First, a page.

The moment-matching method is much faster than the nested simulation method, but it alone is still too expensive for portfolios with a large number of VA contracts. We observe that every VA contract is unique in terms of gender, age, time to maturity, guarantee type and fund type. Therefore, we combine a machine learning approach with the moment matching method. First, we select a relatively small number of VA contracts, and compute all of the risk indicators accurately by the moment-matching method. Second, the “machine is trained” with a standard machine learning method, such as a neural network or tree a regression. Finally, the risk indicators of the remaining contracts are estimate via the trained machine. For example, consider a portfolio with 10,000 VA contacts, whose attributes are randomly selected from Table 1. It takes a nested simulation more than 50 CPU hours to obtain deltas, 99 per cent VaR and 99 per cent CVaR for each case, but it only requires 30 minutes for the machine learning approach with a 1,000-contract training set. Figure 2 shows that the computed results obtained from the two approaches are quite close.
Furthermore, the machine learning approach can easily handle huge portfolios (which cannot be handled via the nested simulation method due to cost). For example, a portfolio with 200,000 VA contracts, only requires a 2,000-contract training set in order to produce accurate risk indicator estimates. In conclusion, our proposed machine learning/moment matching approach appears to be a remarkably efficient alternative to the standard nested simulation methodology to hedge and manage the risk of large portfolios arising in the insurance industry. Further development and testing is needed on a real data set with a larger number of attributes with additional variation. Finally, we expect there will be application of similar ideas to other large complex portfolios of financial instruments.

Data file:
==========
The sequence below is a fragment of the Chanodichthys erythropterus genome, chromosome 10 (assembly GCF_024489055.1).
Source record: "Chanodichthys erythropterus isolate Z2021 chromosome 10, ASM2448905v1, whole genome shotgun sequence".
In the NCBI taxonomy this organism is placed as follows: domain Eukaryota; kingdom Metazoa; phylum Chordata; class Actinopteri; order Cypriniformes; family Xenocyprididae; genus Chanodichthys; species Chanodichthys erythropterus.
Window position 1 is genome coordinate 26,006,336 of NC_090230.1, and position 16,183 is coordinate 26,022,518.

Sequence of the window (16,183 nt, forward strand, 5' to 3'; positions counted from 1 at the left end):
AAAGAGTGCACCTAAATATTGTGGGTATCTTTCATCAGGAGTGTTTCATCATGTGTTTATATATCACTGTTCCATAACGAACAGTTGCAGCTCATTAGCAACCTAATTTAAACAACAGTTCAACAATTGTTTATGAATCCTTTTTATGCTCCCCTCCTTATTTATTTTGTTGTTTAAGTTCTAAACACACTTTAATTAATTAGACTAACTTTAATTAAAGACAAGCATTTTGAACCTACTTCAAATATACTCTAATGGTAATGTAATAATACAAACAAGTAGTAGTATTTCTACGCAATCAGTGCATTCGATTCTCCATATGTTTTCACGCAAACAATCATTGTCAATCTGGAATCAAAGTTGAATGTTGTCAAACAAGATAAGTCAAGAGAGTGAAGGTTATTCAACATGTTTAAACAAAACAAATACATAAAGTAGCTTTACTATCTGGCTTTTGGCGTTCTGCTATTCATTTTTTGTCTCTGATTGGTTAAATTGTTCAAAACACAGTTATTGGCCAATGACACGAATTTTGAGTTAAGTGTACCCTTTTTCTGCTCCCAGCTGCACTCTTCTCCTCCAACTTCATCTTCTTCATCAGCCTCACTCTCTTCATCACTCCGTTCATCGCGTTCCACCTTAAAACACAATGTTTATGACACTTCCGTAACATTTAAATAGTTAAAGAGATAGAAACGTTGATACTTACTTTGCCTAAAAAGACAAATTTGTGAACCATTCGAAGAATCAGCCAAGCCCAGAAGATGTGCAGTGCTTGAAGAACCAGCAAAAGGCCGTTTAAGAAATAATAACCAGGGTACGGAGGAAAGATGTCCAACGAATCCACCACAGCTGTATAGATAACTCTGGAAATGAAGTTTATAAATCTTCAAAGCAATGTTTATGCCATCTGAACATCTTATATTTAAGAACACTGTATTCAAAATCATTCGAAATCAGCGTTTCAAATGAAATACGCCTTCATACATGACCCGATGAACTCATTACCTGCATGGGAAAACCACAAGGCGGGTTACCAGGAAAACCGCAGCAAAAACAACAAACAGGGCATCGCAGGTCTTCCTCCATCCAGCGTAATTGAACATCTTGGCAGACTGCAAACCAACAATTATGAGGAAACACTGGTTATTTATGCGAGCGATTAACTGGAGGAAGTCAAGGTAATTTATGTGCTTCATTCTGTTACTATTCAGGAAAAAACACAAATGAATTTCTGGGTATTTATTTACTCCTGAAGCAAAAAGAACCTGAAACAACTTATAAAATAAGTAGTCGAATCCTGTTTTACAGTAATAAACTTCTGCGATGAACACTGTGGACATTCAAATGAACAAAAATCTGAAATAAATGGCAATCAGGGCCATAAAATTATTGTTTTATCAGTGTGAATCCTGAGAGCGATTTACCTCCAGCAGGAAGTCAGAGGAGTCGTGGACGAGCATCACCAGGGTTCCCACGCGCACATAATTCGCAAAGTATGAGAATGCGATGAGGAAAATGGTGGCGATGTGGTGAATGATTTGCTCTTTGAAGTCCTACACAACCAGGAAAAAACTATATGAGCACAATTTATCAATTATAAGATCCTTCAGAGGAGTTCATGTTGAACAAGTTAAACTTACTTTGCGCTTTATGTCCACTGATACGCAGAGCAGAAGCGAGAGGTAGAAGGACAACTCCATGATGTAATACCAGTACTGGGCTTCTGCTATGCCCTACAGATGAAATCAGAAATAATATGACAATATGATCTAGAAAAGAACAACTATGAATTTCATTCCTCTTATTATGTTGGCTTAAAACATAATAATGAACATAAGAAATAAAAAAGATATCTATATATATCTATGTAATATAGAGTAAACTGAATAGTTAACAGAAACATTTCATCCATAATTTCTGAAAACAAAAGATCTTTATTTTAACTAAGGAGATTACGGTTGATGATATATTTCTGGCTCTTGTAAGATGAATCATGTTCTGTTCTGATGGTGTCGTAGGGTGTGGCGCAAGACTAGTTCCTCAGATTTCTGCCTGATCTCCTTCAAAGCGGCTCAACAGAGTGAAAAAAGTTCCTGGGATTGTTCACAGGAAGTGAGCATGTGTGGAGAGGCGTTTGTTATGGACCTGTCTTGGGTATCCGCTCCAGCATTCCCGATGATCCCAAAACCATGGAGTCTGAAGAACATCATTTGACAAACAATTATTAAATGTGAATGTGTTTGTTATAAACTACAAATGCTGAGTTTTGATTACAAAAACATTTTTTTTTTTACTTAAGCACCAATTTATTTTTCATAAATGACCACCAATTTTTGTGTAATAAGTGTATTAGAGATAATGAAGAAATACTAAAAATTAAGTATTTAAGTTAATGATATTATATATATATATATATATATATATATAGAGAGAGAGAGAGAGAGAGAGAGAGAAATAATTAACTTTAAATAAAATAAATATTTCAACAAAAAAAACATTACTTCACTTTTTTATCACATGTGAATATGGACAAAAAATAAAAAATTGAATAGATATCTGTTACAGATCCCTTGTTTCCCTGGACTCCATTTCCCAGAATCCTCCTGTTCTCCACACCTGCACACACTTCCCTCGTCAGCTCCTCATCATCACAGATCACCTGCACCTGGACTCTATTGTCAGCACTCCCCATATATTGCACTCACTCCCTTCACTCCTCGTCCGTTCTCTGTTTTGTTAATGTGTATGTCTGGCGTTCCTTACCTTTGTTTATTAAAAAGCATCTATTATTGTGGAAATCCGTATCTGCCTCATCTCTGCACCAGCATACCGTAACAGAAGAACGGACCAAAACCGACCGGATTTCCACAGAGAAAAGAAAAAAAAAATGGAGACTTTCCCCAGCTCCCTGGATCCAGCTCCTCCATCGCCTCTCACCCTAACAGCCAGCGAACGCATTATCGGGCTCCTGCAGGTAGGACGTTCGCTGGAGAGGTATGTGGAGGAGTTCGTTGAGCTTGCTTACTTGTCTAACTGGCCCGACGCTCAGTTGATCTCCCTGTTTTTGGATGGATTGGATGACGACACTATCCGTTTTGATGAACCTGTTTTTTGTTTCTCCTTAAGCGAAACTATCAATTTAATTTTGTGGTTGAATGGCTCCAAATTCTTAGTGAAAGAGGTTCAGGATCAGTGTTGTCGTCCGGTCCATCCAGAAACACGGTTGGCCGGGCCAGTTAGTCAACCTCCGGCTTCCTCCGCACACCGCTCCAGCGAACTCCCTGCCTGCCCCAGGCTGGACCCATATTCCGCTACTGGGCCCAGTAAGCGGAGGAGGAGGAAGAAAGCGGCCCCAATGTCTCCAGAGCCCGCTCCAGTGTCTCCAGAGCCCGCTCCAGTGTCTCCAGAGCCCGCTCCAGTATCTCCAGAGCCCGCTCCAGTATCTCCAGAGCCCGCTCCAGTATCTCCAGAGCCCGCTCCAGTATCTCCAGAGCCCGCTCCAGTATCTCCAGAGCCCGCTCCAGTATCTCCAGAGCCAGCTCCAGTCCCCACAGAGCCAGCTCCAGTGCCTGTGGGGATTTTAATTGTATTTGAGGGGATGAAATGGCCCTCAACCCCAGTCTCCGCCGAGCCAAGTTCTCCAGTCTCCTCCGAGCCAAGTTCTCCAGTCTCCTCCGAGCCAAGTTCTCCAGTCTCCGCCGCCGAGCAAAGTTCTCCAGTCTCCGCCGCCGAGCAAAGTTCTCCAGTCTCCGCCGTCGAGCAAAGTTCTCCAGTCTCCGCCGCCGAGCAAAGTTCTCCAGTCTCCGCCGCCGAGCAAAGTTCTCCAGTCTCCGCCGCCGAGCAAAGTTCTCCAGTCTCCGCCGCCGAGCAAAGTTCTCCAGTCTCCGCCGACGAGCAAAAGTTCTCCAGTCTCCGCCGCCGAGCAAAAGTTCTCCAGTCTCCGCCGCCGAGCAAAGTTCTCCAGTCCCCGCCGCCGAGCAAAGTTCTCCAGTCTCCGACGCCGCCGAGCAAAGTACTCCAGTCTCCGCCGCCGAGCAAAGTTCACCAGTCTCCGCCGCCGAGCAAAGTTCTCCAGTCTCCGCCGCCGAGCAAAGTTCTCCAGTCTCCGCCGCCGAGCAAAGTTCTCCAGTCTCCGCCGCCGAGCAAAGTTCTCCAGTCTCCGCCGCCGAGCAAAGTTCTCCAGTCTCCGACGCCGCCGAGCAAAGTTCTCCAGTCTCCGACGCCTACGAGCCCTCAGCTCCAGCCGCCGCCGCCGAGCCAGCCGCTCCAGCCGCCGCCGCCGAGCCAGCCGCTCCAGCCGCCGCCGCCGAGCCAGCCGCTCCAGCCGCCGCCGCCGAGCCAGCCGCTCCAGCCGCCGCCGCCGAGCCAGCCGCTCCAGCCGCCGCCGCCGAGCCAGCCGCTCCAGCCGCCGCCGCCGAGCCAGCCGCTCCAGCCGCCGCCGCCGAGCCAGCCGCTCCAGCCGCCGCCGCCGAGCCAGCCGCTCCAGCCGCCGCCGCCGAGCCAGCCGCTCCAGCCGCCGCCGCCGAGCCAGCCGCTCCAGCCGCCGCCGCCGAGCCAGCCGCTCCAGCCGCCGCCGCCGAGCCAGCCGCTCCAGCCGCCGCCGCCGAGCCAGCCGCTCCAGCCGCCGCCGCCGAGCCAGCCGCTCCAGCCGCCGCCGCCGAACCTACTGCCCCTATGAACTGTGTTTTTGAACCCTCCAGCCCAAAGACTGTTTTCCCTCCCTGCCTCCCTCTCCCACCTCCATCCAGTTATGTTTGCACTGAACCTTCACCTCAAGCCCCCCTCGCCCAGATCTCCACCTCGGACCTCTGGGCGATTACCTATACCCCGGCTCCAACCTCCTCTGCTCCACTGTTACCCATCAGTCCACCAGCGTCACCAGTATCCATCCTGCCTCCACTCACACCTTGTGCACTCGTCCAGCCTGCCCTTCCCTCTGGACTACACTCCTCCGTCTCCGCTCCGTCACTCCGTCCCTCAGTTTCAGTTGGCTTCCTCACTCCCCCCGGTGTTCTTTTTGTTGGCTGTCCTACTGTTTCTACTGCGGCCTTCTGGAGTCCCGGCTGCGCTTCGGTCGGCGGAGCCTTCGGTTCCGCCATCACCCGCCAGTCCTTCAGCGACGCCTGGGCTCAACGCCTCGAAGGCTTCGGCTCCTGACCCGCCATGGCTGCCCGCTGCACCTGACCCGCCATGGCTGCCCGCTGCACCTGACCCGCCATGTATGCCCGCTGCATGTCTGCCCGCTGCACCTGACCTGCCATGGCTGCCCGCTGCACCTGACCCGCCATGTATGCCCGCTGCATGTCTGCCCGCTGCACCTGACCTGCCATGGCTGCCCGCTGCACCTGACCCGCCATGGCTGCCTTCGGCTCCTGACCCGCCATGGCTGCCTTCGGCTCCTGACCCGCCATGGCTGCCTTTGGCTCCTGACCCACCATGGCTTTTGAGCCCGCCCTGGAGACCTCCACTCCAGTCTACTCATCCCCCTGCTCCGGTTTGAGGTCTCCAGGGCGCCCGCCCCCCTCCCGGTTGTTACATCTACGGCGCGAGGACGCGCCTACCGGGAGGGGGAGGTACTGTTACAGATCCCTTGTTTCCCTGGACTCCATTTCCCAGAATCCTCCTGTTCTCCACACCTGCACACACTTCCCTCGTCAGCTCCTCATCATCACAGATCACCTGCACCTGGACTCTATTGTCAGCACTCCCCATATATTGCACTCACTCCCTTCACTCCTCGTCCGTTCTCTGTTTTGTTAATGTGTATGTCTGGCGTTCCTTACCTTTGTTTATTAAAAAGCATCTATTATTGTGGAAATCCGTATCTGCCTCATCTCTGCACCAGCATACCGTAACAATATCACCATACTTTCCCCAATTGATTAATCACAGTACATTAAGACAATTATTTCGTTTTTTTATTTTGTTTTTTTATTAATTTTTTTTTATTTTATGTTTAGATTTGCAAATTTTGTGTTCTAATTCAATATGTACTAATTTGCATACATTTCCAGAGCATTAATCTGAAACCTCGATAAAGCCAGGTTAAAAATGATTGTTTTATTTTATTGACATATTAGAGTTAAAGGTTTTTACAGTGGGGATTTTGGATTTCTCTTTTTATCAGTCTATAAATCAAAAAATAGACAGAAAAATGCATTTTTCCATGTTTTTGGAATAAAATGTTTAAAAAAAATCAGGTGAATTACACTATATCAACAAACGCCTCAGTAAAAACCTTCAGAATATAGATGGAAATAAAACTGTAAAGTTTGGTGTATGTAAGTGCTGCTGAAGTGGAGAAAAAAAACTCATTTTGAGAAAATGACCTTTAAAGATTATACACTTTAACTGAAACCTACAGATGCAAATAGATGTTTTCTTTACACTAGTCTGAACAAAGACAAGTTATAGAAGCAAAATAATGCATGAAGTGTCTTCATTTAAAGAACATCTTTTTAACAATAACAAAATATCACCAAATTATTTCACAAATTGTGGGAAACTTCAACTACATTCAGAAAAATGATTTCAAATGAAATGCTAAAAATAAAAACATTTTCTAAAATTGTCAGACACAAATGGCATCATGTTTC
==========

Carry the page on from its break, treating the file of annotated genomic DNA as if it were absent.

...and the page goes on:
For a complete technical paper on this subject, see .
Description of Variable Annuity attributes
Figure 1. Computed Deltas, 99% VaRs and 99% CVaRs for an individual VA contract from the moment matching method (MM) and the (traditional) nested simulations (NS), where MM50 stands for the moment matching method (our proposed ML approach) with 50 selected scenarios.
Figure 2. Figure 2. Computed Deltas, 99% VaRs and 99% CVaRs for a portfolio with 10,000 VA contract from the proposed machine learning approach based on Tree Regression (TR), Neural network (NN), the nest simulations (NS) and Unified Kriging for Function Data (UKFD)
- Waterloo Research Institute in Insurance, Securities, and Quantitative Finance, University of Waterloo (WatRISQ)
- Cayuga Research Inc., Waterloo, On, Canada.
- Wei Xu and Yufang Yin, Pricing American Options by Willow Tree Method under Jump-Diffusion Process, Journal of Derivatives, Vol. 22, No. 1, 46-56, 2014
- Wei Xu, Yuehuan Chen, Conrad Coleman, Thomas F. Coleman, Efficient Machine Learning Methods for Risk Management of Large Variable Annuity Portfolios, Technical Report, WatRISQ, 2015.
- LIMRA, U.S. Individual Annuity Sales 2015
- Willis Towers Watson, UK sales of enhanced annuities: Sales Survey